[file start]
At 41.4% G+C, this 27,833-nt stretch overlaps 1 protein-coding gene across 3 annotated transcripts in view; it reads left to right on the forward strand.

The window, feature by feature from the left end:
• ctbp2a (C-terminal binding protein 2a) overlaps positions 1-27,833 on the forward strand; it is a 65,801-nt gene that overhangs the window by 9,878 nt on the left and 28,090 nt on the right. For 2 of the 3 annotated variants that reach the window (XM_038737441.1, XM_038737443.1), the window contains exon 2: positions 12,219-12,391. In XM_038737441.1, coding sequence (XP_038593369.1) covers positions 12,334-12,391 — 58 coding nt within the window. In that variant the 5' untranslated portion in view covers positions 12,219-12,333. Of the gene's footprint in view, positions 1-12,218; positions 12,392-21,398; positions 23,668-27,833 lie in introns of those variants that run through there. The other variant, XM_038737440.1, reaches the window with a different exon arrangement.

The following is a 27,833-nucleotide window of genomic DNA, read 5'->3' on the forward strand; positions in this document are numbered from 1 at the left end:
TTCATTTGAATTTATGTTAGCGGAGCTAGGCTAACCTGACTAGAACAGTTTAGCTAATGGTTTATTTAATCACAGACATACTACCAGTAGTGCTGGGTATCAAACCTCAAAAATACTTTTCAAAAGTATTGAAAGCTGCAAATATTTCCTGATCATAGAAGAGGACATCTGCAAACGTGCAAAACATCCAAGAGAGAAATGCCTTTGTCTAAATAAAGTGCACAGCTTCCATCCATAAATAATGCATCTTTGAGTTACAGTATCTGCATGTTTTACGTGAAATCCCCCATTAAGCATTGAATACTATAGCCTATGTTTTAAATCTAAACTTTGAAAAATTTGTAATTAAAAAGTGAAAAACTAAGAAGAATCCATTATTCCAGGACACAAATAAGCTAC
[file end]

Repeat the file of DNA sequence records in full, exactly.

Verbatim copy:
At 41.4% G+C, this 27,833-nt stretch overlaps 1 protein-coding gene across 3 annotated transcripts in view; it reads left to right on the forward strand.

The window, feature by feature from the left end:
• ctbp2a (C-terminal binding protein 2a) overlaps positions 1-27,833 on the forward strand; it is a 65,801-nt gene that overhangs the window by 9,878 nt on the left and 28,090 nt on the right. For 2 of the 3 annotated variants that reach the window (XM_038737441.1, XM_038737443.1), the window contains exon 2: positions 12,219-12,391. In XM_038737441.1, coding sequence (XP_038593369.1) covers positions 12,334-12,391 — 58 coding nt within the window. In that variant the 5' untranslated portion in view covers positions 12,219-12,333. Of the gene's footprint in view, positions 1-12,218; positions 12,392-21,398; positions 23,668-27,833 lie in introns of those variants that run through there. The other variant, XM_038737440.1, reaches the window with a different exon arrangement.

The following is a 27,833-nucleotide window of genomic DNA, read 5'->3' on the forward strand; positions in this document are numbered from 1 at the left end:
TTCATTTGAATTTATGTTAGCGGAGCTAGGCTAACCTGACTAGAACAGTTTAGCTAATGGTTTATTTAATCACAGACATACTACCAGTAGTGCTGGGTATCAAACCTCAAAAATACTTTTCAAAAGTATTGAAAGCTGCAAATATTTCCTGATCATAGAAGAGGACATCTGCAAACGTGCAAAACATCCAAGAGAGAAATGCCTTTGTCTAAATAAAGTGCACAGCTTCCATCCATAAATAATGCATCTTTGAGTTACAGTATCTGCATGTTTTACGTGAAATCCCCCATTAAGCATTGAATACTATAGCCTATGTTTTAAATCTAAACTTTGAAAAATTTGTAATTAAAAAGTGAAAAACTAAGAAGAATCCATTATTCCAGGACACAAATAAGCTAC